It’s finally time to fix Israel’s lamentable PR

Have you heard of Amnon Shefler? If it helps, he’s a lieutenant-colonel in the Israel Defence Forces.

I’m disappointed to report I’ve only now heard of Lt-Col Shefler — because he is leaving his post as the IDF’s foreign press spokesman after just a year in the job.

In my opinion, Shefler’s name ought to have been familiar to everyone, hearing him making the case for Israel in good times and in bad.

Warning signals sounded when he took the job with absolutely no media experience. His predecessor, Jonathan Conricus, who did make himself known to the media, felt this was not a drawback. He thought it was a plus for the press spokesman to be able to say “I was there in the field” as a fighter, or a pilot, or a navy SEAL.

But as any reporter could have told Conricus, those are not qualifications for one of the most difficult jobs in the communications world. As Conricus’s own predecessor, the British-born Lt-Col Peter Lerner, made clear, the first rule of being IDF spokesman is to make oneself available to the press — and, security considerations permitting, to tell the truth as far as possible. Obfuscating, hesitating, failing to provide a consistent account are not good. 

Lt-Col Shefler’s Twitter feed shows he has posted nothing since March. Surely this is unacceptable: the spokesman does not operate in a vacuum, but has a team of young soldiers whose job is to provide a meaningful digital presence.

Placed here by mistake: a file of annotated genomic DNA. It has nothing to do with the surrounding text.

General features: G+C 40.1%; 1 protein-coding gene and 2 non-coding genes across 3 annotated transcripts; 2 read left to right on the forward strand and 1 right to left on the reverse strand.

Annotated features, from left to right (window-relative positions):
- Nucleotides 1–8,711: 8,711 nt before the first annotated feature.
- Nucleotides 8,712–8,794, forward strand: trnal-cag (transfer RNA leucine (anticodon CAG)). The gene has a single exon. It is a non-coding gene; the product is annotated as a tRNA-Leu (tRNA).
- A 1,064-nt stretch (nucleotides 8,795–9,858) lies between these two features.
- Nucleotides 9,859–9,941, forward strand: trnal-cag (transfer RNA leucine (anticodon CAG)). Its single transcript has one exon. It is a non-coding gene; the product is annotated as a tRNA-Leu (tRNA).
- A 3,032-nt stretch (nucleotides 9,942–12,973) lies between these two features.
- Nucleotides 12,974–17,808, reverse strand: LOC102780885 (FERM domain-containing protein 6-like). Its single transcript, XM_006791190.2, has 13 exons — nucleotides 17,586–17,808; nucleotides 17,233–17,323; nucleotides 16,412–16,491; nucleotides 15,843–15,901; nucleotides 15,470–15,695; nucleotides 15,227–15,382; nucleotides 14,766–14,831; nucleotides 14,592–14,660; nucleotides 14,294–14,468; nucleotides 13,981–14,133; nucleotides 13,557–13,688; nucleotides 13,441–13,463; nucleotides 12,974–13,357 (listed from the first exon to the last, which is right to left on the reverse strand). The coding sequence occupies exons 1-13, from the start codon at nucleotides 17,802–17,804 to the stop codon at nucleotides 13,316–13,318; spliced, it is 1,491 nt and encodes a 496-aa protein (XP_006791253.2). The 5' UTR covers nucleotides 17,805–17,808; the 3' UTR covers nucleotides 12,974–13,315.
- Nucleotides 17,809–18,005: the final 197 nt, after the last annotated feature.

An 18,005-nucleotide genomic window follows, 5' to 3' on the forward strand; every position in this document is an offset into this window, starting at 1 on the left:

Even if Shefler himself had nothing to say, presumably  his staff should have been posting — unless, of course, he told them not to.

And here we come to the huge black hole in Shefler’s short spell as IDF foreign spokesman – the utter failure to provide any coherent IDF response after the death of the Palestinian-American journalist Shireen Abu Aklah, who was killed in May.

Meanwhile, of course, the UN’s human rights office has now declared unilaterally it was Israeli forces and not Palestinian militants who shot Abu Aklah, a long-time correspondent for Al-Jazeera.

It is not comfortable reading the IDF response: “An IDF investigation states that the journalist was in no way shot intentionally, and it is not possible to determine whether she was killed by Palestinian gunmen shooting indiscriminately in her area or inadvertently by an IDF soldier.”

So where was Amnon Shefler? Not putting his name to this sorry excuse, that’s for sure. 

There is a massive sea-change going on in Israel right now, with the collapse of the governing coalition and the prospect of a fifth election in October or November. Yair Lapid, the caretaker prime minister who will oversee the latest political convulsions, most certainly has a media background. 

Everyone regularly complains about Israel’s dreadful public relations and no-one wants it to spin the unspinnable. But Lapid, I hope, will pay some attention to the inglorious state of the country’s lamentable media relations. 

Israel, like any country, gets things wrong sometimes. We would all respect the army and police spokespeople a lot more if they would adopt the Lerner doctrine: where possible, show up and tell the truth.

About the Author
Jenni Frazer is a freelance journalist.
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